Episode 26 - Release Planning and Story Points

Bob and Josh return after a 5 month hiatus!!! In this episode, Bob and Josh discuss styles of release planning and some of the pitfalls we've run into in our travels. One topic that causes much debate is story points. How and when should you use them, and are they right for every instance of Agile.

2 comments:

  1. Great cast guys! Getting people to switch from time based to relative estimates is a very difficult task. A few things I have done in the past that have helped...

    1) One of the biggest hurdles here is that we are asking people to give relative estimates, but often don't give them enough things to compare to. Because they don't have a good, easily accessed list of stories to compare to, they revert to thinking about how long a task takes. One thing I've done before is to be sure to have plenty of cards from previous stories laid out for the team to compare to. Often I won't even have the story points listed on the cards, the goal is to simply give them a good reference point to say, this story is about the same as that one, or half of this one and twice that one. You then know what bucket the story in question belongs in. In this sense we truly getting to providing relative estimates.

    2) Stop using hours completely. You can still take the story and break it into tasks during sprint planning (this is the point where a lot of literature will suggest switching from story points back to hours), just don't put any estimate on them. Those tasks are either done or not, ideally each task would take no longer than a day so you can still see progress. You can then use one of two burndowns for the sprint. You can use the story burndown (burnding down story points as each story is completed), which if you are swarming and limiting WIP will still be a good indicator, really the only one that actually matters. You could also simply use a task burndown by number of tasks. If all the tasks are small enough it will provide a close enough indicator of progress.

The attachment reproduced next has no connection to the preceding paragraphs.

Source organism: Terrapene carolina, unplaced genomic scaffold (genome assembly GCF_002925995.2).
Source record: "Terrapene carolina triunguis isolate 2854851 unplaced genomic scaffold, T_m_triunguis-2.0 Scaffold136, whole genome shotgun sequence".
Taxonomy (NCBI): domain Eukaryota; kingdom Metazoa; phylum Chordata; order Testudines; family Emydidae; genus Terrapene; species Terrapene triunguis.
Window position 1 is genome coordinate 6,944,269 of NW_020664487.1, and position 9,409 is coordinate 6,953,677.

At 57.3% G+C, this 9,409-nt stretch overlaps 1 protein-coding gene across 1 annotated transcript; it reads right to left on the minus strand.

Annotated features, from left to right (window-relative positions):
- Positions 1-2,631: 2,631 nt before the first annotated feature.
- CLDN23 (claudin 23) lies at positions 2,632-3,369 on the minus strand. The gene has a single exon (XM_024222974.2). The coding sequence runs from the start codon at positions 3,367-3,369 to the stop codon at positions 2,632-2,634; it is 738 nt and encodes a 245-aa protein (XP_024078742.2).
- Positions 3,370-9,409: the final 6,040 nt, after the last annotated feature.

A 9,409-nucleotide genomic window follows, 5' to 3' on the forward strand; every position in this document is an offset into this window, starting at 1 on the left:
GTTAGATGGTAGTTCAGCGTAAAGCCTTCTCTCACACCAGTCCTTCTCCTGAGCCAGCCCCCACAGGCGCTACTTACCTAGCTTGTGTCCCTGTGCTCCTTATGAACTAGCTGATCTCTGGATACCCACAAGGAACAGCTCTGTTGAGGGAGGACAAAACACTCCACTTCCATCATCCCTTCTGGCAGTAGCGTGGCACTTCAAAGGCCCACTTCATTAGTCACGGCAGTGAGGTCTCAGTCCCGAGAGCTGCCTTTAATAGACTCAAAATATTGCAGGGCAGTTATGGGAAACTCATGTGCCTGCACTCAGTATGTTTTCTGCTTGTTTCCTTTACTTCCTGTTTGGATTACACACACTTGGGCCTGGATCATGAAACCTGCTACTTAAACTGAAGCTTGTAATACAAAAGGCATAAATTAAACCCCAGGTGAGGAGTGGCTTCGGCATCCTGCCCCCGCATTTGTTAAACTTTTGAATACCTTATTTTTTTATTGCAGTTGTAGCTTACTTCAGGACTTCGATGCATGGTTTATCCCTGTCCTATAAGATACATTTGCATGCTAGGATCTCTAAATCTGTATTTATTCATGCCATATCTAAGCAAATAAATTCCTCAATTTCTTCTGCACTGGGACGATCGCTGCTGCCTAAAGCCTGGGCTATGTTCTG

3) If you still use hours on tasks, don't ever collect or worry about actual time spent. Simply always ask for time remaining, regardless of time spent, and then you can update the tasks accordingly and the burndown will show progress and let you know if the sprint is running behind or on track. It's still hard to get people out of worrying about "I said it will take 5 hours and I worked on for hours yesterday and think there are still 3 hours of work" but taking as much visibility off what we previously said and tracked and putting all the focus on the remaining work will help.

    Just some things I have done in the past that may be helpful to people struggling with story points and time. People have been forced into estimating and thinking in hours for a long time, it's a hard habit to break and takes some time.

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  2. Thanks for the feedback and suggestions. Oh, and welcome aboard!!!

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